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About the Author
About the Author
DRINK: The Intimate Relationship Between Women and Alcohol by Ann Dowsett Johnston
DRINK: The Intimate Relationship Between Women and Alcohol by Ann Dowsett Johnston
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About the Author

Hidden Figures
The American Dream and the Untold Story of the Black Women Mathematicians Who Helped Win the Space Race
Margot Lee Shetterly

Set against the backdrop of the Jim Crow South and the civil rights movement, Hidden Figures is the never-before-told story of NASA’s African-American female mathematicians who played a crucial role in America’s space program—and whose contributions have been unheralded, until now.

Before John Glenn orbited the Earth or Neil Armstrong walked on the moon, a group of professionals worked as “Human Computers,” calculating the flight paths that would enable these historic achievements. Among these were a coterie of bright, talented African-American women. Segregated from their white counterparts by Jim Crow laws, these “colored computers,” as they were known, used slide rules, adding machines, and pencil and paper to support America’s fledgling aeronautics industry, and helped write the equations that would launch rockets, and astronauts, into space.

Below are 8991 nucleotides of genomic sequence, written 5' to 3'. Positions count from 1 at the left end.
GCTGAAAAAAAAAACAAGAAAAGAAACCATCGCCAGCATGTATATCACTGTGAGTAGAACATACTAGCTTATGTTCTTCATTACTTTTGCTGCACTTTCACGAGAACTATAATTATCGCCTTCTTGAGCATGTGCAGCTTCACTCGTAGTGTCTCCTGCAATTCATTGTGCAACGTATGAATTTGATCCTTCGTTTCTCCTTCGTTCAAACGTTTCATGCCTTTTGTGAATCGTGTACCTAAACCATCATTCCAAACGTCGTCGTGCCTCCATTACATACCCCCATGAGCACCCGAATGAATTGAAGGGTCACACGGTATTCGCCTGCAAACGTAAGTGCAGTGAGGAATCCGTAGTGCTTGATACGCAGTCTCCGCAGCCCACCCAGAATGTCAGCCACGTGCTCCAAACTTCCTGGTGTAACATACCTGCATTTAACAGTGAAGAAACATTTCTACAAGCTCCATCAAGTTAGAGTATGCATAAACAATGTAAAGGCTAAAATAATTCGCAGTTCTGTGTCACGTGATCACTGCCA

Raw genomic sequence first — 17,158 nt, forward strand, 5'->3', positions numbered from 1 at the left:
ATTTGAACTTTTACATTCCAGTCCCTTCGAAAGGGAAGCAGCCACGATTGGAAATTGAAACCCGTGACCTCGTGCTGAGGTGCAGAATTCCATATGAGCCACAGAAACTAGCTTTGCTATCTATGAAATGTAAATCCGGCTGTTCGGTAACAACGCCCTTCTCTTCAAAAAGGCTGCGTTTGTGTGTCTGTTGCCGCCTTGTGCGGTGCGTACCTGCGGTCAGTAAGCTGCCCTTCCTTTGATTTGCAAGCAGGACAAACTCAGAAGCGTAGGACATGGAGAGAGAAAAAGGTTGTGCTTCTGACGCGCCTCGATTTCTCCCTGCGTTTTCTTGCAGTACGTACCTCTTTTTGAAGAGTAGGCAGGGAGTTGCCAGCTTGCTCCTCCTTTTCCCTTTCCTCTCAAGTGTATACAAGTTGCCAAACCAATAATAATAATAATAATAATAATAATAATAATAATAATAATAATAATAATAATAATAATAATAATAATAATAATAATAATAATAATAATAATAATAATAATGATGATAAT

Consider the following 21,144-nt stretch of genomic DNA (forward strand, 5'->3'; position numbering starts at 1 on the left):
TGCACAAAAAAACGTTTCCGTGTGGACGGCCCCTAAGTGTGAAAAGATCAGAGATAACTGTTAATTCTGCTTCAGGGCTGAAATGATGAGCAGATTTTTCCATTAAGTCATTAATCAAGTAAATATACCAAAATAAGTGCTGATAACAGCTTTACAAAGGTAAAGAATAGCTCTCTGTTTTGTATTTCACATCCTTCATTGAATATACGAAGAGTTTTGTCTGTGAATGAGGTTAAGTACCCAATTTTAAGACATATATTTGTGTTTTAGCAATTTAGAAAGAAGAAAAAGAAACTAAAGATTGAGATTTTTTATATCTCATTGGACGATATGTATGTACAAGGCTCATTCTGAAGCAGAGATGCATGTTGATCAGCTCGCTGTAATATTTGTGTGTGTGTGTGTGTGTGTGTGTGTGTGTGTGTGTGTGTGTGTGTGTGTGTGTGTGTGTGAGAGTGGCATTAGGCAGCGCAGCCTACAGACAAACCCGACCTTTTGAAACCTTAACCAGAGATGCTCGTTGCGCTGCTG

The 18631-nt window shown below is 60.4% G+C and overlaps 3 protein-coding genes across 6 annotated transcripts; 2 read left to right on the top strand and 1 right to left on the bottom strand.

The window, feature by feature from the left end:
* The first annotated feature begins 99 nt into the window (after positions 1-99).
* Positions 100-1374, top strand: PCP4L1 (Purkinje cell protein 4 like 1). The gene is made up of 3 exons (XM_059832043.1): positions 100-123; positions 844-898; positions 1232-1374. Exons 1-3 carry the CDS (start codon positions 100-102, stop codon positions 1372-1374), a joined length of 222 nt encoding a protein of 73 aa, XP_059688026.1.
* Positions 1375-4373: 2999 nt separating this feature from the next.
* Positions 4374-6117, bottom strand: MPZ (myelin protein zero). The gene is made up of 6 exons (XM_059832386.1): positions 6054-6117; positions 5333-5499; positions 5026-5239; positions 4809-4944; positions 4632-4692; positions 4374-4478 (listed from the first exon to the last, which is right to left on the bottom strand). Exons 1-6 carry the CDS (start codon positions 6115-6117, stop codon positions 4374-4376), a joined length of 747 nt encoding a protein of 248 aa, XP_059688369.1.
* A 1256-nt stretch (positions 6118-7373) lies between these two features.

Freshman Common Read: University of Mary Washington, MIT, Cedar Crest College, University of Houston, SUNY Oneonta, University of West Virginia

William Morrow: 384 pp.
2016 • 978-0-06-236359-6 • hc • $27.99 ($34.99/CAN)

Paperback available in December 2016:
978-0-06-236360-2 • pb • $15.99 ($19.99/CAN)

Available in e-book and digital audio editions.

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Margot Lee Shetterly
Margot Lee Shetterly is an independent scholar and an Alfred P. Sloan Foundation award recipient, currently at work on The Human Computer Project, a digital archive of the stories of NASA’s female Human Computers.

Darling Days
A Memoir
iO Tillett Wright

When a group of boys refuse to let six-year-old iO play ball, she instantly adopts a new persona, becoming a boy named Ricky, a choice her parents support and celebrate. It is the start of a profound exploration of gender and identity and the beginning of a life invented and reinvented at every step. Alternating between the harrowing and the hilarious, Darling Days is the candid, tough, and stirring memoir of a young person in search of an authentic self as her family and home life devolve into chaos. 

Now an actress and artist, iO is currently finishing a project to photograph people across the LGBTQ spectrum in every state.

“It’s already a rare and wonderful thing to have a great story—but a unique and compelling voice to tell it with is even rarer. With Darling Days, iO Tillett Wright takes us right to where great storytelling lives. A terrific, terrific book.”—Anthony Bourdain

Ecco: 400 pp.
2016: 978-0-06-236820-1 • hc • $26.99 ($33.50/CAN)

Paperback available in September 2017:
978-0-06-236821-8 • pb • $15.99 ($19.99/CAN)

Available in e-book and digital audio editions.